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Dean: 'There are going to be some glitches' with ObamaCare

Former Vermont governor and Democratic presidential candidate Howard Dean acknowledged Sunday that there are “going to be some glitches” with President Obama's healthcare law. 

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Dean initially voiced concerns with the law, preferring a government-run option for all Americans. But he said he's now “looking forward” to its implementation as the healthcare exchanges begin to enroll people starting Tuesday.

“I think there are going to be some glitches,” Dean told CNN's "State of the Union." “I wasn't a big supporter of this bill. But now that we're at D-Day, I'm looking forward to it.”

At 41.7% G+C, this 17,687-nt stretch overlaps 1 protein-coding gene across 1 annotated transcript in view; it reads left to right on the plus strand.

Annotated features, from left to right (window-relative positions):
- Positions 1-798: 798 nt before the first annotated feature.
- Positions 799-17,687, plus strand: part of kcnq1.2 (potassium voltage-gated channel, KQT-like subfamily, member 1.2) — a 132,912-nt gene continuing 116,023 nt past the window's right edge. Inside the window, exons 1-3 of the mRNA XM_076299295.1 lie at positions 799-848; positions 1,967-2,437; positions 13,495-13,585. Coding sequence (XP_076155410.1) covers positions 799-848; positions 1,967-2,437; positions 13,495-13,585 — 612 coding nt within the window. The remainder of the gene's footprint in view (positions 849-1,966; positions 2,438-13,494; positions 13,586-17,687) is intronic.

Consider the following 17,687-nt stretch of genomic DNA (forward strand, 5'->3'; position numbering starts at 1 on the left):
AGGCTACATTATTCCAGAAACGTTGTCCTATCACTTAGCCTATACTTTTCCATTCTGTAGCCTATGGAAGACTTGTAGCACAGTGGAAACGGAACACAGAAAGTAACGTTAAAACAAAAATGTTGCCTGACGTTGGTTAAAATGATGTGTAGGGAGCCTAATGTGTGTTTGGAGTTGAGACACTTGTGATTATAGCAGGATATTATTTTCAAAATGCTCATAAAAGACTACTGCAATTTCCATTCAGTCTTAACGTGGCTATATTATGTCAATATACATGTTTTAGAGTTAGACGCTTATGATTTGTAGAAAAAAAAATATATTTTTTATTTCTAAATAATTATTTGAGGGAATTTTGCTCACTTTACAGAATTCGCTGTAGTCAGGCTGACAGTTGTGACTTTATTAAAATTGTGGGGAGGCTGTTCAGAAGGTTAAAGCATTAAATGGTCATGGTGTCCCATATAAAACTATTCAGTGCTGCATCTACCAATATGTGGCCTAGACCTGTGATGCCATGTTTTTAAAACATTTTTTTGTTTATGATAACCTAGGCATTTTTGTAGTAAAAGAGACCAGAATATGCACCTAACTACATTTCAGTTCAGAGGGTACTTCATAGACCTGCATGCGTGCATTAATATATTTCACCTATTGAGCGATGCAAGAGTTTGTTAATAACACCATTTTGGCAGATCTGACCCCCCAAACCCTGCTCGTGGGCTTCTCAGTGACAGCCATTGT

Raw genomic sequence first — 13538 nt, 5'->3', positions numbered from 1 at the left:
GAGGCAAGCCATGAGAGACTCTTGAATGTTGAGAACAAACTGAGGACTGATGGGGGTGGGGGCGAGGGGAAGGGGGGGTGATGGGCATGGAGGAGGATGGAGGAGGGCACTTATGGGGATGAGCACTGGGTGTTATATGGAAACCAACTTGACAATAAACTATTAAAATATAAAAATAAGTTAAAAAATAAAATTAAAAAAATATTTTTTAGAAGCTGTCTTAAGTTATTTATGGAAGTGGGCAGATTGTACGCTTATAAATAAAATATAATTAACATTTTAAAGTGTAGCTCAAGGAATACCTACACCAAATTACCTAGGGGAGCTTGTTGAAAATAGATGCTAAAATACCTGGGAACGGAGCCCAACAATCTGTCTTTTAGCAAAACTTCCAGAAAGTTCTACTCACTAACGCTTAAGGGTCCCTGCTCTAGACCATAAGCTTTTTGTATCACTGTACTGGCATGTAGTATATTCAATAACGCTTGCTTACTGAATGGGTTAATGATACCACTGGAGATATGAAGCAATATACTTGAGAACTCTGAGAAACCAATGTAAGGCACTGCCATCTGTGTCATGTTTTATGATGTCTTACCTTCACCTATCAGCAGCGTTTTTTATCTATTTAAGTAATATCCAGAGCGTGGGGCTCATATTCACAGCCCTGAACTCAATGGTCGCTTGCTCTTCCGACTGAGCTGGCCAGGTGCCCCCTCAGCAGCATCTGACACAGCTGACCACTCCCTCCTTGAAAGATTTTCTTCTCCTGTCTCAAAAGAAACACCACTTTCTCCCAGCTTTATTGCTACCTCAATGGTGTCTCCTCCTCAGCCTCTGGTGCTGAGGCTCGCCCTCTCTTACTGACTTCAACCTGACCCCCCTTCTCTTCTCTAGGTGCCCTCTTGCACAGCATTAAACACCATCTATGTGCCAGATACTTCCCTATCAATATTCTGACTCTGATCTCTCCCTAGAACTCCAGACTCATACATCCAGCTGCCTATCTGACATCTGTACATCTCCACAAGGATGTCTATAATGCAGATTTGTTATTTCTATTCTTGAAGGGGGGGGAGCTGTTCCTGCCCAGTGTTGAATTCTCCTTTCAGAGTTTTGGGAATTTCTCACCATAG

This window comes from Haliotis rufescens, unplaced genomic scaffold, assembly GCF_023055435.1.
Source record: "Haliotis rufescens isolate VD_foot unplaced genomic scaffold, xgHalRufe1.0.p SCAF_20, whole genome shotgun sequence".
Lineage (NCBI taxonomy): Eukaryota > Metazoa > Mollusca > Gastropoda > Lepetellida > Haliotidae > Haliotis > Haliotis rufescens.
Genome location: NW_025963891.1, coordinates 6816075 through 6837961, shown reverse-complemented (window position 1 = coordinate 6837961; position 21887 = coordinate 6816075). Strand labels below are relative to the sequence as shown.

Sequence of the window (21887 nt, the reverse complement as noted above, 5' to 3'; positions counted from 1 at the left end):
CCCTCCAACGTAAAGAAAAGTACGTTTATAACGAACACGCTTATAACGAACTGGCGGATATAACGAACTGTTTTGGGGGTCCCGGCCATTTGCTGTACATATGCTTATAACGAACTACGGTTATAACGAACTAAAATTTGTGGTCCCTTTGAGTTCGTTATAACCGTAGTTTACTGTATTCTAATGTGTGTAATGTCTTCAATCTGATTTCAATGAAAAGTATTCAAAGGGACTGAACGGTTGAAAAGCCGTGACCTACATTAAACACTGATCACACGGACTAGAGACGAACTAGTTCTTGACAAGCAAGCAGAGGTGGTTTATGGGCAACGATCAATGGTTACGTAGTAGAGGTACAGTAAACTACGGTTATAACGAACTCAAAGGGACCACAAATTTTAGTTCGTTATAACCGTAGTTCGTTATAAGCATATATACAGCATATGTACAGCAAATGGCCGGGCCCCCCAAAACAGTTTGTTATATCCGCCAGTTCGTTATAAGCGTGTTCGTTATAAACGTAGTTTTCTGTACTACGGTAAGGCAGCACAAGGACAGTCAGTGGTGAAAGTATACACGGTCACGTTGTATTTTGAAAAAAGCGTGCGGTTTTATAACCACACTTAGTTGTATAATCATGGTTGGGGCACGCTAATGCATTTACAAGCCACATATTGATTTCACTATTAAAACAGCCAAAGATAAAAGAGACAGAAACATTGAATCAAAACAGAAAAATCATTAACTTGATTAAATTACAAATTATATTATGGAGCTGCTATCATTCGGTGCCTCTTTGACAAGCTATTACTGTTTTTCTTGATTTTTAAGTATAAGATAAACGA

House Republicans voted early Sunday to delay the law by a year, saying it's not ready for primetime. Senate Democrats have vowed they'll reject a spending bill that includes a healthcare delay, setting the stage for a government shutdown starting Tuesday.

Sen. John Barrasso (R-Wyo.) told CNN the law will create a “sticker shock” for young, healthy Americans who will have to subsidize older and sicker patients. He foresees many businesses ending their coverage, breaking Obama's promise that people who like their coverage can keep it and bankrupting the federal government as more and more Americans become eligible for subsidies.

“It's unworkable, it's unpopular, it's unaffordable for us as a nation. It's hurting jobs, it's hurting the economy, and … it's unfair,” Barrasso said, pointing to the administration's decision to delay the mandate that employers provide healthcare but not the requirement that people buy it.

Dean said Republicans are worried the law will prove popular over the long term, just like Medicare five decades ago.

“This is going to be a very positive thing for the public,” Dean said. “And I think you saw the desperation [in Republicans'] voice[s] about the fact that they realize that once this thing goes into effect, people are going to like it.”